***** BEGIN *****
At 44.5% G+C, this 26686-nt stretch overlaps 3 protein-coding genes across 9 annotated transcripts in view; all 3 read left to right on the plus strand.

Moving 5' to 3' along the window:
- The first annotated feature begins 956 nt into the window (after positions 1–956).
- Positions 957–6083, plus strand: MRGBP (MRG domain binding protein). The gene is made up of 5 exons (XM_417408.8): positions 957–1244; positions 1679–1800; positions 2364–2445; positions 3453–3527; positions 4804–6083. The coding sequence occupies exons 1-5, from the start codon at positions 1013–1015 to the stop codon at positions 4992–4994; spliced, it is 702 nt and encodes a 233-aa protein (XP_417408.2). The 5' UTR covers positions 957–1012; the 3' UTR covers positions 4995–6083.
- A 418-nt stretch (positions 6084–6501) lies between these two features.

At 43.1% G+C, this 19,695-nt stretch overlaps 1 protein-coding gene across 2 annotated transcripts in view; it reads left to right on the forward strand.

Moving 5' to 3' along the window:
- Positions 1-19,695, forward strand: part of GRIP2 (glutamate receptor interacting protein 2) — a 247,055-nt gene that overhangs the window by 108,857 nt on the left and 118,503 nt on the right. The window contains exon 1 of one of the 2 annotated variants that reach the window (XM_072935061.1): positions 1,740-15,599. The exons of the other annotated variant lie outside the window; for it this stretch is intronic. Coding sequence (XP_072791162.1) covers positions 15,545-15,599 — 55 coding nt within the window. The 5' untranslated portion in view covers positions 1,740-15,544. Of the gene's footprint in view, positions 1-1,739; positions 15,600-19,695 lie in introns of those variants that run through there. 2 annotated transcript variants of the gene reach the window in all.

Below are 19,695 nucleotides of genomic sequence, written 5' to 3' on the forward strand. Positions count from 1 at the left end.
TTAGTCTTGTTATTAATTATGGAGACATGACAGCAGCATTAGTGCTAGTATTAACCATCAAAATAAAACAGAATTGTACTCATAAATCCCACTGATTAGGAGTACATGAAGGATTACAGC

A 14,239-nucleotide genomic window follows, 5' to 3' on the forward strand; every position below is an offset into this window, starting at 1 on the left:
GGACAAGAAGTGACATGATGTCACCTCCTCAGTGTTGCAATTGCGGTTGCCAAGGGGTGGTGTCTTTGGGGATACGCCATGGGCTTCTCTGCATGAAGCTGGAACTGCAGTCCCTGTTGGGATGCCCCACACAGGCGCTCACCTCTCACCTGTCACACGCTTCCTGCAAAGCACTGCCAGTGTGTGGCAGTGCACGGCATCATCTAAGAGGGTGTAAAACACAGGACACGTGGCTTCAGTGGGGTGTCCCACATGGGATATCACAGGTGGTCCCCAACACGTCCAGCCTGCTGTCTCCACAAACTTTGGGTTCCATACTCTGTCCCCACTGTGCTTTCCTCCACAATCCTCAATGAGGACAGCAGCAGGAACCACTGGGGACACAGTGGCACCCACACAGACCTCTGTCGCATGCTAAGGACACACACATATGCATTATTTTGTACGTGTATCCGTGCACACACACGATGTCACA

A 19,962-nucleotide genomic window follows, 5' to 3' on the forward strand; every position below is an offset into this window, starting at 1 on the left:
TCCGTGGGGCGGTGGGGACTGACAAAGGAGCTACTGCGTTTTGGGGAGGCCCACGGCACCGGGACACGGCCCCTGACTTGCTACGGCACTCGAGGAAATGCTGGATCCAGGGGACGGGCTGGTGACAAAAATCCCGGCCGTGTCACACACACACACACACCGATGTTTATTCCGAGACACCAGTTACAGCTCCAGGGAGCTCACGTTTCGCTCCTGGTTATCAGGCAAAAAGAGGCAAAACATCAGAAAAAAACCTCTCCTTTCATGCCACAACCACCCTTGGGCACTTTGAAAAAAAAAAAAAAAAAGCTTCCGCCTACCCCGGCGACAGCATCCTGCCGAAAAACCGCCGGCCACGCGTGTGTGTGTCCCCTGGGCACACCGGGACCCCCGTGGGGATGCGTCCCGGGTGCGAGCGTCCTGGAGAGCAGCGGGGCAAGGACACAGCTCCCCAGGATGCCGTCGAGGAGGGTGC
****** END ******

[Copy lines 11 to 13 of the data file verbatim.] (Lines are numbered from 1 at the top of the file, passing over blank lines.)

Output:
A 14,239-nucleotide genomic window follows, 5' to 3' on the forward strand; every position below is an offset into this window, starting at 1 on the left:
GGACAAGAAGTGACATGATGTCACCTCCTCAGTGTTGCAATTGCGGTTGCCAAGGGGTGGTGTCTTTGGGGATACGCCATGGGCTTCTCTGCATGAAGCTGGAACTGCAGTCCCTGTTGGGATGCCCCACACAGGCGCTCACCTCTCACCTGTCACACGCTTCCTGCAAAGCACTGCCAGTGTGTGGCAGTGCACGGCATCATCTAAGAGGGTGTAAAACACAGGACACGTGGCTTCAGTGGGGTGTCCCACATGGGATATCACAGGTGGTCCCCAACACGTCCAGCCTGCTGTCTCCACAAACTTTGGGTTCCATACTCTGTCCCCACTGTGCTTTCCTCCACAATCCTCAATGAGGACAGCAGCAGGAACCACTGGGGACACAGTGGCACCCACACAGACCTCTGTCGCATGCTAAGGACACACACATATGCATTATTTTGTACGTGTATCCGTGCACACACACGATGTCACA

A 19,962-nucleotide genomic window follows, 5' to 3' on the forward strand; every position below is an offset into this window, starting at 1 on the left: